BLOG VIEW: Last week, MortgageOrb spotlighted a new report from the Government Accountability Office (GAO) revealing problems in financial regulatory oversight of compliance relating to the Servicemembers Civil Relief Act (SCRA).
‘At least 15,000 instances of financial institutions failing to properly reduce servicemembers' mortgage interest rates and over 300 improper foreclosures have been identified by federal investigations and financial institutions in recent years,’ the GAO said in its report.
Furthermore, the GAO noted that although the U.S. Department of Justice (DOJ) has explicit SCRA enforcement authority, it has only brought three cases against mortgage servicers for SCRA violations during the past five years.
Okay, let's pull out our handy-dandy calculators and try to add that up. At least 15,000 cases of improper SCRA-related mortgage interest-rate reductions, plus over 300 improper foreclosures against military personnel and their families who are supposed to be protected by SCRA equals…three DOJ-generated lawsuits? That doesn't seem to add up, eh?
The GAO researchers are not the only folks in Washington to express concern about the DOJ's curious indifference in pursuing SCRA-related problems in the courts. Last December, a pair of North Carolina congressmen – Democrat Brad Miller and Republican Walter Jones – sent a letter to U.S. Attorney General Eric Holder that cited the Office of the Comptroller of the Currency's (OCC) requirement to review some 5,000 improper foreclosures on military personnel by 10 mortgage servicers or banks that may be in violation of the SCRA.
According to the congressmen, the OCC reviews – coupled with several civil lawsuits brought by the military personnel against the financial services institutions – suggest that many mortgage servicers were simply ignoring the SCRA when conducting foreclosures.
‘The continued failure to pursue criminal charges in the face of flagrant violations of the criminal law is destroying Americans' faith in their government and democracy,’ the congressmen wrote. ‘In a democracy, no one is too big to prosecute.’
Holder never publicly acknowledged the congressmen's concerns. Indeed, the last case that MortgageOrb reported on the DOJ's legal pursuit of SCRA violations came from May 2011, when the department announced that Bank of America would pay at least $20 million and Saxon Mortgage Services Inc. would pay $2.35 million to settle allegations that violated SCRA in foreclosing on military personnel. Neither institution was required to apologize or acknowledge wrongdoing as part of their settlements – they simply forked over what is known in layman's terms as ‘shut up money’ and went upon their merry ways.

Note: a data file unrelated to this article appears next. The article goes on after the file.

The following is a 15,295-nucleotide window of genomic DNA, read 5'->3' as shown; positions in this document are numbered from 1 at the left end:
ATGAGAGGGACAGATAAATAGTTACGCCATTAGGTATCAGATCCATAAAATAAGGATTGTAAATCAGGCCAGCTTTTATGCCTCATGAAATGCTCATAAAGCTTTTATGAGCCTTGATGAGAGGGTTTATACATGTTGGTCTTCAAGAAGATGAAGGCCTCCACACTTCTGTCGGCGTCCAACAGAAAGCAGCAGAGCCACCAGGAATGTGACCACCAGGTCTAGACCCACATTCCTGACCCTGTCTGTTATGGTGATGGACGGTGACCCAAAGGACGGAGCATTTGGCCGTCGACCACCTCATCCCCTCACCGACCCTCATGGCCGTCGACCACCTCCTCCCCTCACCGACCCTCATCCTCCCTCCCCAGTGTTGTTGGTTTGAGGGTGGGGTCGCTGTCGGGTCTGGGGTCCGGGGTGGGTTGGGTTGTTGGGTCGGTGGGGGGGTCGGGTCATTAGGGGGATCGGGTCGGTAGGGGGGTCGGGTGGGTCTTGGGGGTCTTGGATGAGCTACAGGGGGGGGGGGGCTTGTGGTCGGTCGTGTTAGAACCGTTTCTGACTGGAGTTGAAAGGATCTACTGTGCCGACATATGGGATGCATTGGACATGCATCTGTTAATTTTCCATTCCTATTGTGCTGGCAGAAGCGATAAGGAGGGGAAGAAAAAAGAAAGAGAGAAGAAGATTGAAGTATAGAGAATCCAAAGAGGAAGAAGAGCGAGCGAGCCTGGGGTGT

In fairness, I should note that the DOJ is not completely indifferent to SCRA-related irregularities. The five financial institutions that signed the National Mortgage Settlement have agreed to conduct reviews overseen by the DOJ's Civil Rights Division to determine whether any servicemembers were foreclosed upon or improperly charged interest in excess of 6% on their mortgage in violation of SCRA. Whether anything comes of that remains to be seen.
In an interview with MortgageOrb published last fall, Christopher Coutu, founder and president of veterans advocacy group AmericanWarrior and a representative in the Connecticut State Legislature, stated that he did not believe financial services institutions were deliberately targeting military personnel. However, he was concerned that the enormity of the ongoing housing crisis was making a bad situation worse for the men and women serving their country.
‘It is a symbol of how much confusion there is in the whole mortgage market,’ Coutu said. ‘Loans were transferred to other companies multiple times. Financial companies are dealing with a massive amount of homes instead of looking at each individual situation. More attention needs to be given to military members and their dependents – we need to look harder and make sure SCRA is being enforced.’
Coutu is correct in urging that SCRA enforcement be made a top priority. But can we really trust Holder's DOJ to do that job correctly? According to my calculator, that theory adds up to a great big zero.
– Phil Hall, editor, MortgageOrb
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